Usually I'll just set the pump up at the shop, check valve, union and drill the weep so shes ready to drop in when I get to the job.

In and out on these calls :thumbup:
Are you allowed to pump groundwater into the Sanitary Sewer or Storm Sewer? It's been my experience that pumping into a drywell just returns the water to the ejector pit in a matter of hours.
 

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Contractor of the Month
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It really should be installed outside of the ejector bucket to facilitate maintenance and replacement.

A Plumbing inspector would fail this installation if it was permitted and inspected.
I only mentioned it because I installed a new one last month and the directions on the pack the check valve came in said to put it outside.

School of rtfm strikes again.
 

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Renaissance Man
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6,818 Posts
Discussion Starter · #15 ·
It really should be installed outside of the ejector bucket to facilitate maintenance and replacement.

A Plumbing inspector would fail this installation if it was permitted and inspected.
I've never been failed an inspection in my life on a sump pump configured this way and I've done hundreds for the local housing authority all under permit.

Doesn't make sense to me from a maintenance stand point either given the crock lid is always removed during a maintenance call. The union however, always gets install above the crock

In terms of discharge, not legal around here to discharge storm water into sanitary or street. All new homes must have stamped plans for retention/seepage pits to retain all storm water from downspouts, storm drains, etc...
 

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Renaissance Man
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6,818 Posts
Discussion Starter · #16 ·
I guess I should mention retrofits on existing homes don't need retention pits,...the general rule is no more than 3 ells on the discharge pipe and exiting a min. of 10 ft from the property so as to not flood other properties.

Not a perfect world however and we do get some complaints on very active pumps.

One inspector made me move the discharge pipe on one problem job we had 3 times due to excessive discharge. On the third move, water still found it's way to the sidewalk and street and was literally welding car tires to the road during the winter months.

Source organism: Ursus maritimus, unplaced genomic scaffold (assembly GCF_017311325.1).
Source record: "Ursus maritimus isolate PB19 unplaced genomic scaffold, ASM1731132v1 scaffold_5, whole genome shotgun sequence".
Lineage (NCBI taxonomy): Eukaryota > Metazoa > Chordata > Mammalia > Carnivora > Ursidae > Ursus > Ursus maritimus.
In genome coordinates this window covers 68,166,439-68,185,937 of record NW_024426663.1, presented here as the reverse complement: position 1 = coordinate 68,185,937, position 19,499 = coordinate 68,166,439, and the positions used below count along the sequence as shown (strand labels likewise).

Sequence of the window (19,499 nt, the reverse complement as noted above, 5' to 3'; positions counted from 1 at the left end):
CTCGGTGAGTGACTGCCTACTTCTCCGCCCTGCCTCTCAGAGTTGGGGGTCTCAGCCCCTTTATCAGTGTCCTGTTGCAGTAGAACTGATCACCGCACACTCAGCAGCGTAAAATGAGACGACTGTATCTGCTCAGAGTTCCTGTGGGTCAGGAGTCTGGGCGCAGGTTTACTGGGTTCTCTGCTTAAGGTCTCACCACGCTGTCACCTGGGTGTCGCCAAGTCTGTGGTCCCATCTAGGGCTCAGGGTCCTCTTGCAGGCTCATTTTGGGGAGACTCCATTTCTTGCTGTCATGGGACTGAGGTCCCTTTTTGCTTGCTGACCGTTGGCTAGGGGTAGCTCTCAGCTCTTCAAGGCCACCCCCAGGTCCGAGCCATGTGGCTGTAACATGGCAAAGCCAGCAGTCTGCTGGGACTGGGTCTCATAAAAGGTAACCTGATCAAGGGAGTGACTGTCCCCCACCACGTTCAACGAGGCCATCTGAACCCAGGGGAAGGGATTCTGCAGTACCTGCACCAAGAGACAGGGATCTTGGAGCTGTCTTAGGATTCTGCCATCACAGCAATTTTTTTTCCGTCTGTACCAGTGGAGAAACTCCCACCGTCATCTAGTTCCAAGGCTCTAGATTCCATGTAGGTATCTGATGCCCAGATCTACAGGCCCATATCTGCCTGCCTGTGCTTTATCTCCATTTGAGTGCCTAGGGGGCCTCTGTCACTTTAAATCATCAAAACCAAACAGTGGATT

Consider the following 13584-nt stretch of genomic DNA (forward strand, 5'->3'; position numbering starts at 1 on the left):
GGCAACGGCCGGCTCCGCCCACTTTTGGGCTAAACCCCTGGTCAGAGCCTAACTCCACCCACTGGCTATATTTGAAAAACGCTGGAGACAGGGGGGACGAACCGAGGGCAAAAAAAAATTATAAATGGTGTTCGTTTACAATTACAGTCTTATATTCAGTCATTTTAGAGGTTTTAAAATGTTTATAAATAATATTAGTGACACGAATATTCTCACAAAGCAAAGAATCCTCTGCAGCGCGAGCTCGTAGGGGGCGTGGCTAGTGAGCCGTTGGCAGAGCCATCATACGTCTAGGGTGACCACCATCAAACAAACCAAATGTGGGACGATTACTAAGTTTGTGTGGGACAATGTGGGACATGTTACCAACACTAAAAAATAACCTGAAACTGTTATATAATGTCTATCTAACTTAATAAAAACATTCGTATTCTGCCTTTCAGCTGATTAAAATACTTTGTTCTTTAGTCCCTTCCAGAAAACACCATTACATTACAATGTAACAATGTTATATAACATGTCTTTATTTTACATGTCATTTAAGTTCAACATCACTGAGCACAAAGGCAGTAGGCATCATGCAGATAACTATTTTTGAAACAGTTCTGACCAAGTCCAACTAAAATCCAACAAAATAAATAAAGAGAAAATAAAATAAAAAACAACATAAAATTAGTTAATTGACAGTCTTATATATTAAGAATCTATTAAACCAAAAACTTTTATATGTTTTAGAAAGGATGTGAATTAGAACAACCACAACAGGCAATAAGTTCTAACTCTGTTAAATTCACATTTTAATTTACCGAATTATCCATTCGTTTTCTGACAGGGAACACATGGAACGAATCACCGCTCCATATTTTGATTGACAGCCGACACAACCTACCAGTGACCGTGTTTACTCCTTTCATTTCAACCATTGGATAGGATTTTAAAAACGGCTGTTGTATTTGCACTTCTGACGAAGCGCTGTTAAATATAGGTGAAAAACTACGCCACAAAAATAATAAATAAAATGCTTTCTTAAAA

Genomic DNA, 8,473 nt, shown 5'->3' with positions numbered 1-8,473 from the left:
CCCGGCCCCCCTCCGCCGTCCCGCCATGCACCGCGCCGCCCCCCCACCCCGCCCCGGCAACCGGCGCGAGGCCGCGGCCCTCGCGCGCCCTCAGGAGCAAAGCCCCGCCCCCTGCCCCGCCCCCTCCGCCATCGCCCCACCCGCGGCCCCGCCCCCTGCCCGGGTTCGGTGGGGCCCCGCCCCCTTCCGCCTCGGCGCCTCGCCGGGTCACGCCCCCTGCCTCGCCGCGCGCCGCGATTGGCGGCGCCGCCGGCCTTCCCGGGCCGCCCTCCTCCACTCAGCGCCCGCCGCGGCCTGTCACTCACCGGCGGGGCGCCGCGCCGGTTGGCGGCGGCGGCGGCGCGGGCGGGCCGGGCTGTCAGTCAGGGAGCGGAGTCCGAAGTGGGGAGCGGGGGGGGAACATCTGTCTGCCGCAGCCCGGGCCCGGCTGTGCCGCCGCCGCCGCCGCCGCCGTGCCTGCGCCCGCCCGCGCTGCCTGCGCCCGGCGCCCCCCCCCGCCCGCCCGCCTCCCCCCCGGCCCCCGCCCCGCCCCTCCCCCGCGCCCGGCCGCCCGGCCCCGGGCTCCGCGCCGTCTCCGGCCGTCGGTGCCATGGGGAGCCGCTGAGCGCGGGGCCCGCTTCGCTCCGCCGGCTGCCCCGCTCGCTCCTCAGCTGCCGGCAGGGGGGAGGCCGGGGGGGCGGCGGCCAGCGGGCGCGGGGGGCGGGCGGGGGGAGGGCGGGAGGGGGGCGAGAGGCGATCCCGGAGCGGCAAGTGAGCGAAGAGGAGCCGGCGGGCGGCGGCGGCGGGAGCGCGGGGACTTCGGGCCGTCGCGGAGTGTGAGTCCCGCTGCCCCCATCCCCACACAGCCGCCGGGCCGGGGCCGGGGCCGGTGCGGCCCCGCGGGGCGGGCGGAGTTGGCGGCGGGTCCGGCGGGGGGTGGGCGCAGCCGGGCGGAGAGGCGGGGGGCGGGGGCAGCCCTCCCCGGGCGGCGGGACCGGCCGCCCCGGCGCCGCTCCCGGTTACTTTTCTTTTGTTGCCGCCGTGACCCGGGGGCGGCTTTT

Finally the town gave up dealing with all the complaints and spent nearly 250K on street drainage and located the discharge pipe directly through a new street inlet which tied into the closest storm sewer approx 300 ft away.

True story I swear :thumbup:
 

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PlumbingZone Reject
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62 Posts
I've never been failed an inspection in my life on a sump pump configured this way and I've done hundreds for the local housing authority all under permit.
Groundwater dispersal probably doesn't fall under Plumbing in your neck of the woods.

Doesn't make sense to me from a maintenance stand point either given the crock lid is always removed during a maintenance call. The union however, always gets install above the crock.
It's pretty rare that I remove the lid of the vessel unless it's a pump call -- Then again I'm mostly dealing with Zoeller cast iron effluent pumps (which are pretty much bulletproof) on sewage ejection systems.

In terms of discharge, not legal around here to discharge storm water into sanitary or street. All new homes must have stamped plans for retention/seepage pits to retain all storm water from downspouts, storm drains, etc...
Your treatment plants probably don't have the capacity for groundwater. Ours don't either. When possible we pump it to the Storm Sewer system -- If that isn't possible it's suppose to daylight out to the street. I recognize of course that daylighting out to the street isn't recommended in areas of the country where winters are extreme.

Your installation is a damned sight better than the original. I do have one suggestion, though. You might want to consider installing a solvent weld full port ball valve just above your union. Doing so will allow you to service the pump or check valve w/out having to drain down the water in the vertical riser.
 

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The Grand Wazoo
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3,973 Posts
Your suggestion is valid and I normally do on heads greater than 10 ft.

Maybe I'll make it a standard...thanks again!
You can buy PVC combination check and ball valve that glue right on, they have a built in union on them.